3. Methods of Drug Delivery

3.1. Non-Viral Nanoparticles

Nanoparticles have long been used as tools for drug delivery. They can penetrate the leaky tumor capillaries due to their small size, explained by their enhanced permeability and retention effect [16]. Transporter ligands and receptors can direct the uptake of the nanoparticle through the BBB to a specified target [16]. The ligand is not of a therapeutic value, but it facilitates the proper targeting and delivery of the drug [16]. A well-known example is the low-density lipoproteins undergoing transcytosis through brain endothelial cells [17]. In one phase 2 clinical study, investigating enhanced penetration in gliomas, a cell penetrating peptide was conjugated with ANG1005, angiopep-2 paclitaxel conjugate [18]. Angiopep-2 is a ligand fashioned to bind to a low-density lipoprotein receptor-related protein-1 (LRP-1), which enhances LRP-1-mediated transcytosis [18]. In experimental trials, it improved the outcome in glioblastoma mouse models [19].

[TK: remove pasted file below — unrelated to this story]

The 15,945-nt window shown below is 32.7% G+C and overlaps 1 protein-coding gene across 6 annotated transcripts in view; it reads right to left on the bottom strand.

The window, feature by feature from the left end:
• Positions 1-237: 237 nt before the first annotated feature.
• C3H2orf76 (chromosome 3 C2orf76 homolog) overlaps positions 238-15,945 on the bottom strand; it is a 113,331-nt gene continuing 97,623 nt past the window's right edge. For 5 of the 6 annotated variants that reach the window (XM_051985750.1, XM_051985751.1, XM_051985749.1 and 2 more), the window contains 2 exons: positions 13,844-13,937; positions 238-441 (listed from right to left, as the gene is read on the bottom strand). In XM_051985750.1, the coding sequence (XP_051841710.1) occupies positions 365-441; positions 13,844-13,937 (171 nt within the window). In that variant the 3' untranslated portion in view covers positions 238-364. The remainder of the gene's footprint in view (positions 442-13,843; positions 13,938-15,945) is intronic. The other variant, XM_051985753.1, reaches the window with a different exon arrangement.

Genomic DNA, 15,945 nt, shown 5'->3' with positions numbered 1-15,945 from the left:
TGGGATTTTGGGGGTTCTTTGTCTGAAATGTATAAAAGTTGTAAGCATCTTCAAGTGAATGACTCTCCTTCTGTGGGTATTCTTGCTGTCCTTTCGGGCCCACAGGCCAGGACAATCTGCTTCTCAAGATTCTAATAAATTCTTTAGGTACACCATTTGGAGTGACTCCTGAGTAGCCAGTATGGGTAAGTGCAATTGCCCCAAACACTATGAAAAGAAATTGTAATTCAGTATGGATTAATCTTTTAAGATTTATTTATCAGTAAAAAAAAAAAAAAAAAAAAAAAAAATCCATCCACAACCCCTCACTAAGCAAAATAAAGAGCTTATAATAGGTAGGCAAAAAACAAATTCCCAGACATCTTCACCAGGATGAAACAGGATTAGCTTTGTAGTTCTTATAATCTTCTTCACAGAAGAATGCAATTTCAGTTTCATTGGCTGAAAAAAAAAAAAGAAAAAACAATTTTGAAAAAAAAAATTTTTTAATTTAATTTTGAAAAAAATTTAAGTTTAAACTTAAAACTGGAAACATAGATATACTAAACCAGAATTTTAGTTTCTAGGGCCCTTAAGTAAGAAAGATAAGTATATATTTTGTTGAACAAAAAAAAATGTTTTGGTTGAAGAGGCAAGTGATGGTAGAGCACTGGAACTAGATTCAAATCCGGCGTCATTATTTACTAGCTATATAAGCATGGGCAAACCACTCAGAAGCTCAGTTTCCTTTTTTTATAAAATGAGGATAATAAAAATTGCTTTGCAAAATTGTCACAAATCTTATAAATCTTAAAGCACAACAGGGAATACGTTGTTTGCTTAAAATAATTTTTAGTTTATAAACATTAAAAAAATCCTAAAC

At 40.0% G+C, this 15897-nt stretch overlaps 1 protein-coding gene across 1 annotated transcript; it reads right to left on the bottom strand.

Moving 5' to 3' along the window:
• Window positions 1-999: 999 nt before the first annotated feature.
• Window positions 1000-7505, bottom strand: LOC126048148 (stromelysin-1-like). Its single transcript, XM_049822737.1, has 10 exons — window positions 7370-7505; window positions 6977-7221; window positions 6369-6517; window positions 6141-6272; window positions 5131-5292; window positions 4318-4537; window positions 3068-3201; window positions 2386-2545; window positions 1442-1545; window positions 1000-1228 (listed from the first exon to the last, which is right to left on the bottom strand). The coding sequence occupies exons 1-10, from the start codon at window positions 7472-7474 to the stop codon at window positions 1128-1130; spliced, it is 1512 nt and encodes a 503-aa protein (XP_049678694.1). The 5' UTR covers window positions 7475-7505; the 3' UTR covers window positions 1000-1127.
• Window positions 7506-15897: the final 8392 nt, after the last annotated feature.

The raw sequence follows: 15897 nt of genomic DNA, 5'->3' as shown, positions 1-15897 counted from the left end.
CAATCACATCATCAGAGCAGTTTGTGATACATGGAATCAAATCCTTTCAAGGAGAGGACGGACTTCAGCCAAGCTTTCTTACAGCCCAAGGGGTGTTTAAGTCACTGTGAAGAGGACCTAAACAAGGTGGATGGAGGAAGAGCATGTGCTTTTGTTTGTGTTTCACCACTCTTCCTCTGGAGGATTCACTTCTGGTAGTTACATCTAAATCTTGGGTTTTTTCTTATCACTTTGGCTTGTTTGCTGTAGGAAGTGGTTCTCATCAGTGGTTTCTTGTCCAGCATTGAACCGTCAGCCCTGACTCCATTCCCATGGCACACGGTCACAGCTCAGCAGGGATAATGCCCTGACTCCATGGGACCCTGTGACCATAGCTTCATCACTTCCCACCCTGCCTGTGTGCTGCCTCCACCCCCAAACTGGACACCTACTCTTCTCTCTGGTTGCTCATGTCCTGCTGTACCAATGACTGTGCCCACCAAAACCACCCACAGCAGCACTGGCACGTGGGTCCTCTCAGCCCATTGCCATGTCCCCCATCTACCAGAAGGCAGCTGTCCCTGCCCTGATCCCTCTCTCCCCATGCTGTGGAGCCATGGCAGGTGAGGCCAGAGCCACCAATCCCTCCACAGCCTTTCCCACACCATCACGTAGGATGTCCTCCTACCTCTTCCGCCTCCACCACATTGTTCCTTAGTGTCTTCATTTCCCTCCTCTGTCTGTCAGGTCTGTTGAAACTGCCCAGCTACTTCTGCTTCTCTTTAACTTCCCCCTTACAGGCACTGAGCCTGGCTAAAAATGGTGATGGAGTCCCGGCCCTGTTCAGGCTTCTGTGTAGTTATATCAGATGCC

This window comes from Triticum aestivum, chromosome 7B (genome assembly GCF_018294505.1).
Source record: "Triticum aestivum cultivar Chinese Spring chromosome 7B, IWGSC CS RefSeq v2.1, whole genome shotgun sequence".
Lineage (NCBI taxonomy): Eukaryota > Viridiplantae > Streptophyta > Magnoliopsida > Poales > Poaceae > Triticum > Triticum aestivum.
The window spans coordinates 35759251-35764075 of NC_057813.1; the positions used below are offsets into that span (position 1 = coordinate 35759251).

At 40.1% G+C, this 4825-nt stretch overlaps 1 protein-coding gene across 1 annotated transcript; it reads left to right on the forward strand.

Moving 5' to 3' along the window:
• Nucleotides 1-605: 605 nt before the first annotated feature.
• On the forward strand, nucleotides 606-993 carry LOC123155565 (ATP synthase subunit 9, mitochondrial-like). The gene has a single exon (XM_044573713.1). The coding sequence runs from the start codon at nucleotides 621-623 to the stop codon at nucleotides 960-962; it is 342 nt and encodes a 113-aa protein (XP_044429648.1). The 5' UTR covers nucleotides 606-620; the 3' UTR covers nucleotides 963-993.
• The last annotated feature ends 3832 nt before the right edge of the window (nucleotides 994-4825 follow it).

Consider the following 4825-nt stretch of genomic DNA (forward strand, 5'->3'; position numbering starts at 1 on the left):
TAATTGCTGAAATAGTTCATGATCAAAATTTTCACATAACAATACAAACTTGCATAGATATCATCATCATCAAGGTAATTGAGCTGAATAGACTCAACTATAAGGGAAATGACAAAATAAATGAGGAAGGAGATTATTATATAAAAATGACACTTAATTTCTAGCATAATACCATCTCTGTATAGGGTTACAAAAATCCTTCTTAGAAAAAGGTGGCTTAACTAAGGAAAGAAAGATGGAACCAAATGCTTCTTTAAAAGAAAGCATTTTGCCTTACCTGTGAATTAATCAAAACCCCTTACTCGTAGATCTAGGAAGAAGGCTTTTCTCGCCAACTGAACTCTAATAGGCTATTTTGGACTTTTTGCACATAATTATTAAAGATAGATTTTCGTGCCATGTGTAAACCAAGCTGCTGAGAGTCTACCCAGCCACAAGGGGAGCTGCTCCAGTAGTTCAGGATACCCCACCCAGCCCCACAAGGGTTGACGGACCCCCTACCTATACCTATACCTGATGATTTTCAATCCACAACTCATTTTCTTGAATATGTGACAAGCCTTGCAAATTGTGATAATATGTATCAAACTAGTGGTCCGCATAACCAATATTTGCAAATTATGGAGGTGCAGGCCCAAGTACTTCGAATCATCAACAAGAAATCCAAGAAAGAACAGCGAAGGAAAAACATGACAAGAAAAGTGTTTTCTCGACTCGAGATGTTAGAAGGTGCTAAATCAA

3.2. Exosomes

Different cells secrete small extracellular vesicles called exosomes. They are stable and can remain in the circulation for a long time. Those isolated from brain endothelial cells regulate the process of transport across the BBB [20]. Exosomes have been utilized to carry small molecules and nucleic acids. In addition to carrying useful materials, exosomes have adhesive proteins on their surface [21]. To combat tumor development, an exosome containing siRNA specific vascular endothelial growth factor (VEGF) was able to release its content into brain tumors of zebrafish. VEGF expression was significantly impacted by the siRNA [22]. Additional studies suggest that brain endothelial derived exosomes may bypass the BBB and noninvasively deliver chemotherapeutic drugs [23].